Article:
By Wendy Campbell:
Welcoming immigrants has long been an important part of the Canadian landscape – their contributions to our culture and our lives help make our country the rich and varied place we love. Helping foreign trained professionals adjust to life and work here is an ongoing and important part of the process. With the Ontario Internationally Educated Physical Therapy Bridging Program, physiotherapy plays its part, offering educational and practical opportunities for internationally trained PT’s to integrate their skills, knowledge and experience into the Canadian health care context.
The programs exist in several provinces. The Ontario version began in 2011 and was the brainchild of Sharon Switzer-Mcintyre, who continues to be its Director and driving force, in addition to her many other responsibilities.
I’m always fascinated by the trajectory taken by lives and careers. Both PT’s and OT’s offer rich material in this realm and Sharon is a no exception. Her professional life began with a BPE at McMaster in 1982, followed by BScPT in 1985 at UofT, an MEd in Organizational Development and Adult Education at OISE in 1995 and, in 2004, a PhD in Occupational Health at the Institute of Medical Science at UofT.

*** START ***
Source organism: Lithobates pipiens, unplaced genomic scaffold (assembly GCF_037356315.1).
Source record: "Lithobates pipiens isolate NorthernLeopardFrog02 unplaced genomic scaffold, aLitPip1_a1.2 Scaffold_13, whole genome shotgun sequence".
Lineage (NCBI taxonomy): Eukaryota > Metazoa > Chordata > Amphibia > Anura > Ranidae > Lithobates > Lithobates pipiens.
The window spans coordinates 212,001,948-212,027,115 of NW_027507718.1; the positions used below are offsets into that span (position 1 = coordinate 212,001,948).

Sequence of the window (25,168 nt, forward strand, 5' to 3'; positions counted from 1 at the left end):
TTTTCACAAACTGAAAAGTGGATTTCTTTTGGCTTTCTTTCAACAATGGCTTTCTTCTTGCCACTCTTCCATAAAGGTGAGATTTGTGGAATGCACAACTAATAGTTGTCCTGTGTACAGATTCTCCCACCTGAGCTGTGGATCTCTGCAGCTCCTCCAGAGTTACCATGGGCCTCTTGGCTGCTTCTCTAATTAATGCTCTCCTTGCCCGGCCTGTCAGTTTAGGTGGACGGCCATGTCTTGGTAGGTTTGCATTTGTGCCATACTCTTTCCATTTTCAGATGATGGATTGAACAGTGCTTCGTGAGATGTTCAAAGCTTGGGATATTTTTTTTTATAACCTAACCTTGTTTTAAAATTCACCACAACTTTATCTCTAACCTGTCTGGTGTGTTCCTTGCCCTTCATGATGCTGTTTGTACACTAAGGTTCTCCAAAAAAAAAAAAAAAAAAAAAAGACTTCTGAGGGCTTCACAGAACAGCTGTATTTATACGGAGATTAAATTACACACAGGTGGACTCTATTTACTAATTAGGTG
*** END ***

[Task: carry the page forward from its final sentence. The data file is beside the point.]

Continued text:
Her involvements during her career have been as varied and intersected as her areas of study. Her first position, in the early 80’s, was with the Sports Injury Clinic in the Department of Athletics at UofT. Over the years Sharon has played a valuable role as a volunteer at the Pan Am Games, the Special Olympics and in the Invictus games that we all followed avidly in Toronto in 2017. Her skills and experience in physical therapy and her commitment to physical fitness and adult education make her an ideal resource to plan and manage venues and provide support to athletes.
As a clinician, Sharon entered industry in the early 90’s and was involved in workplace issues at Northern Telecom, Ontario Hydro and FIT For Work Centres. From 1993 to 2015 she was President of Health Transforms, where, as sole proprietor/consultant, she provided assistance to workplaces with issues related to occupational health and return to work strategies. She is an active member of the Orthopaedic Division of the Canadian Physiotherapy Association.
As well as leading to the Bridging Program, her interest in education brought her to the Department of Physical Therapy at UofT where she has taught in the musculoskeletal area for the past quarter century and is currently Vice Chair of Education. In 2018 she became an Associate Professor and in 2019 was appointed Program Director of the MScPT program.
She was recognized and honoured by students in the Program when they named her a Rising Star in the profession for 10 consecutive years from 2007 – 2017. So, in fields of education, clinical practice and sport, Sharon has owned the podium in physiotherapy. Her zest for our profession and for life continues to inspire all of us.